Our Story with ANE
originally written in English
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3rd August 2017
The Neurologist looked at us and said, “What your daughter has is called Acute Necrotizing Encephalopathy”. I thought to myself, “Necrotizing.... that is a really bad word”. In December 2002 our youngest daughter was 11months old, a happy, healthy baby. Over the course of about 4 days she showed symptoms of the flu with a slight cough, runny nose, which progressed to diarrhoea, lethargy, loss of appetite and then she refused liquids. We had 3 visits to our local Dr’s who diagnosed flu. She had temperatures but these were controllable with paracetamol. Finally on the third Dr’s visit he recommended we take her to the ER. She was admitted and we were transferred to the children’s ward, our girl now developed a rash. She remained stable the first night and the next day. The 2nd night suddenly she started having major tonic/clonic seizures; it was over an hour before the staff got them under control.
Immediately we were transferred to a major Children’s Hospital. Here our beautiful girl remained in isolation, unconscious for 3 days. She had no further seizures. Her recovery when she finally started to wake was really quite rapid. Testing done whilst in hospital was a CT scan that showed nothing abnormal, blood work that gave no indication of a particular virus, a Lumbar Puncture that showed elevated protein and finally an EEG that showed brain slowing. It did take her 3 weeks to relearn how to crawl. Diagnosis on discharge was MeningioEncephalitis of unknown cause.
Fast forward to September 2015, our girl was now 13. She came home from school complaining of a sore throat and headache. The next day she felt flu like still, continuing to have a sore throat and sleepy with persistent headache. The next afternoon her sore throat and headache were intense, and we went to the GP. Whilst being examined, she passed out. Straight to the hospital, Influenza B was diagnosed and we were sent home. The next day I had to wake her, she had double vision and a sore neck, back to the hospital, she was slightly wobbly on her feet and was showing signs of anger, after examining her, the Dr said still just the flu. We left the hospital and were literally 1 min down the road when she passed out again, gagging, woke up and threw up. I immediately turned and went back to emergency, where they finally admitted her.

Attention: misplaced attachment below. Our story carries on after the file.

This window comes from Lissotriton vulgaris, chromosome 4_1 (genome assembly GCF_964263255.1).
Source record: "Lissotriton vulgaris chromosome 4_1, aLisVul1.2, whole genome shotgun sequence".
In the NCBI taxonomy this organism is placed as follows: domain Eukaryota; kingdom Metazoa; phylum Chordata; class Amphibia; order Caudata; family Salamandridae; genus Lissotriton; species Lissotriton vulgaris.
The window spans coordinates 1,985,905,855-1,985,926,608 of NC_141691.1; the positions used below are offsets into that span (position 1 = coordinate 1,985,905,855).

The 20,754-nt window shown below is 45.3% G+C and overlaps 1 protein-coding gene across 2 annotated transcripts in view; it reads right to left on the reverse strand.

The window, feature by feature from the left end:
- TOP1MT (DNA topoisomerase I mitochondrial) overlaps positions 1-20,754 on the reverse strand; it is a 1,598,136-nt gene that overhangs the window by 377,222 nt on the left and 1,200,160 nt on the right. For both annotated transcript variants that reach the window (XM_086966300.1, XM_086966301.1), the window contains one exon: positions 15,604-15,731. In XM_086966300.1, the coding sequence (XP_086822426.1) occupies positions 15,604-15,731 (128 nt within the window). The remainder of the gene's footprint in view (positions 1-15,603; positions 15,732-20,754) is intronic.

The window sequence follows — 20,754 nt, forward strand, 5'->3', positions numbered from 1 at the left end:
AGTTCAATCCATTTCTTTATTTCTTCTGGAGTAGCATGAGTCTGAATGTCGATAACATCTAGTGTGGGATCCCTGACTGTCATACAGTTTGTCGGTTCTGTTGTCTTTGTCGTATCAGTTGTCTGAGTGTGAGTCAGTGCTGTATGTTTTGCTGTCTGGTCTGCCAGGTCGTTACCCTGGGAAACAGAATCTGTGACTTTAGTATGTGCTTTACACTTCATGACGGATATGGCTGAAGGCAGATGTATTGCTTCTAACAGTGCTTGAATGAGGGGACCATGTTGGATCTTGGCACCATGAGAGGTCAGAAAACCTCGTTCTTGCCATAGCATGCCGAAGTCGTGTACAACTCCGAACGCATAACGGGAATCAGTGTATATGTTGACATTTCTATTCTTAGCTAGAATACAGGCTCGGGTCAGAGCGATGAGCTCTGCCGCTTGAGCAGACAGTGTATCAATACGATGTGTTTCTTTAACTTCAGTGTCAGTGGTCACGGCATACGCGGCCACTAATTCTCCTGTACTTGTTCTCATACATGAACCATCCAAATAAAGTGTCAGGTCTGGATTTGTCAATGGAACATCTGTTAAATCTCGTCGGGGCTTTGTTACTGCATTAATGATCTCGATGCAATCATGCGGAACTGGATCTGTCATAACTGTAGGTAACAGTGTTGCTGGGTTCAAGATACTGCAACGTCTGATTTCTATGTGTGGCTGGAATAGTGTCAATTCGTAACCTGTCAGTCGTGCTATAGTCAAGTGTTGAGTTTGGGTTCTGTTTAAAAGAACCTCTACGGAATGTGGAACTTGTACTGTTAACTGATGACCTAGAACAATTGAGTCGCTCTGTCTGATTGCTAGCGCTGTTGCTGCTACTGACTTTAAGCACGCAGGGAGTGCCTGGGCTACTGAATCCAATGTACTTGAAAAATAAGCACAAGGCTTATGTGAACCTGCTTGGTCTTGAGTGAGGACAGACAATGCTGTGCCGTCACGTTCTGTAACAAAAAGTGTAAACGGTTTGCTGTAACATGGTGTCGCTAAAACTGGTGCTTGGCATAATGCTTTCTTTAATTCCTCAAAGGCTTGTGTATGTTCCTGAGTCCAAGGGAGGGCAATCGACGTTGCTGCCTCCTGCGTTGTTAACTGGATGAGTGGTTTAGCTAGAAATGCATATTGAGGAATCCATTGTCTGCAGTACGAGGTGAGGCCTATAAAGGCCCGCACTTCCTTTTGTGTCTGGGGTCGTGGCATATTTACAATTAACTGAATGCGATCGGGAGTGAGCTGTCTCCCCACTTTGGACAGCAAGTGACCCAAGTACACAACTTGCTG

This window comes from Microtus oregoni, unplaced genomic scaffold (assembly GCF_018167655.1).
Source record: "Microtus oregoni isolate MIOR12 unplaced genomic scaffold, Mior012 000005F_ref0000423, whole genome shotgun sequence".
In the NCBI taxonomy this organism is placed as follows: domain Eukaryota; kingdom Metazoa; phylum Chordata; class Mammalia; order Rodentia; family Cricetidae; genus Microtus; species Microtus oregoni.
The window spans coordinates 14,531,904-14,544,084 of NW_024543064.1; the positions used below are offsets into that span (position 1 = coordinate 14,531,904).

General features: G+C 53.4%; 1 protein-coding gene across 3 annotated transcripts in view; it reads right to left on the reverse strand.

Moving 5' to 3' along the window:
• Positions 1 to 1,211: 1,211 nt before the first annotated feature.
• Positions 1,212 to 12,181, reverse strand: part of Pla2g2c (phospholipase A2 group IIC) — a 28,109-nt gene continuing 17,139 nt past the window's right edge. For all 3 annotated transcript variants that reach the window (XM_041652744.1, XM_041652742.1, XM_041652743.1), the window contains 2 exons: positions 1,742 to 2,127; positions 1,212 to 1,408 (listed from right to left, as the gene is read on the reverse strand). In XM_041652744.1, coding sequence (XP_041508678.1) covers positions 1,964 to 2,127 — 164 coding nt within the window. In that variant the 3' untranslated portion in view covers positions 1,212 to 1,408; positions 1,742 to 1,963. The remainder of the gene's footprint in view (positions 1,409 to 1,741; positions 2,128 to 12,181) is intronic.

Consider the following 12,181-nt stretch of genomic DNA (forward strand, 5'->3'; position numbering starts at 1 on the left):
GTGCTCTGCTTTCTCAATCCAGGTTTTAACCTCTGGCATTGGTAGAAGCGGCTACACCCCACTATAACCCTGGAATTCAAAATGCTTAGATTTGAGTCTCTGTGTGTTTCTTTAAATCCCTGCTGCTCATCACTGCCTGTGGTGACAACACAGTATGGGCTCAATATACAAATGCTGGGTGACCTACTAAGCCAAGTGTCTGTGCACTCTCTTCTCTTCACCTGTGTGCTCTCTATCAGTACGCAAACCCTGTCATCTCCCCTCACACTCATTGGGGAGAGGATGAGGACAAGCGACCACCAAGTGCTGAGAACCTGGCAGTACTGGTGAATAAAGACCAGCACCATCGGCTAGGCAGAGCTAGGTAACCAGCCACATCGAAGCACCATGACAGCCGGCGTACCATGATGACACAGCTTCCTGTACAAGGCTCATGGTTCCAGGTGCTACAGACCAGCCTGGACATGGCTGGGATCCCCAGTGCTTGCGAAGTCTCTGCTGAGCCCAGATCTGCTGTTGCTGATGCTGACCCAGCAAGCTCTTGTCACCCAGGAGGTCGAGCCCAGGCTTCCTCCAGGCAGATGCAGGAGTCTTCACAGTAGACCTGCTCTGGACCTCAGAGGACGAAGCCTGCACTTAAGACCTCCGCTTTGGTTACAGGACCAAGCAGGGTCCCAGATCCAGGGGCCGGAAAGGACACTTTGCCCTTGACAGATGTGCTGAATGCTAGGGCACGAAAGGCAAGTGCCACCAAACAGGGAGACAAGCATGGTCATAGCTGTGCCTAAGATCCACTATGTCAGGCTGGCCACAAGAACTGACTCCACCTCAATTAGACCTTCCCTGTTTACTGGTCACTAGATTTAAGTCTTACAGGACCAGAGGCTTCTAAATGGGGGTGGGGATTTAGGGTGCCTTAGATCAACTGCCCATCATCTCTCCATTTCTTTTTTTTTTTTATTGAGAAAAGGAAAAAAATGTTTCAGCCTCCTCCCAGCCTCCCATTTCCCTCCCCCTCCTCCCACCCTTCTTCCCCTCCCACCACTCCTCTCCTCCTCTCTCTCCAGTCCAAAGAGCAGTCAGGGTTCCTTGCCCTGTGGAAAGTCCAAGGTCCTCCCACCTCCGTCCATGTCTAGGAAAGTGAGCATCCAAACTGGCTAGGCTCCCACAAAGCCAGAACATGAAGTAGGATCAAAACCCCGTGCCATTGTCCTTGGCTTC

By the evening, her speech was slurring and her conversations were a bit jumbled. Finally in the afternoon an MRI was performed. She was put on steroids and anti seizure medication immediately, the palsy which had affected her tongue and then speech had now caused her left eye to droop and her mouth. She had weakness down her left side and became more confused. A Lumbar Puncture was performed. We were told at this point that yes, she had Encephalitis. We were shown her MRI which showed many brain lesions.
The next day she was transferred by Care Flight to a major children's hospital. This was when the Neurologist told us her diagnosis from MRI and the lumbar puncture was Acute Necrotizing Encephalopathy. She was hallucinating at this time. She had no internal organ dysfunction. Over the next few days she remained stable, she could walk with people either side of her to stop her from falling, and her speech remained very slurred. She was unable to use her fingers on either hand and had sensory loss in her left hand. Her whole left side was weak. Her eyes were unable to track and still seeing double. At times she spoke to me like she was still only 2 or 3 years of age.She would have anger outbursts and yelling episodes. Her MRI showed extensive bilateral changes within the thalamus, external capsule, insular cortex and anterior hippocampus as well as multiple brain stem regions. Her CSF again showed elevated protein and EEG showed brain slowing.
I have learnt many things about ANE since then. Our daughter has the genetic mutation and will always be susceptible to another attack on her brain from any virus. She now has an Acquired Brain Injury. Her mutation is per novo meaning it was not inherited. She was very lucky and in the 1/3 of ANE patients that has a good recovery. We have been told she is about the 7th case in our country. It is a lot to take in that your child has not only an ABI but a Rare Disease that can attack again at any time.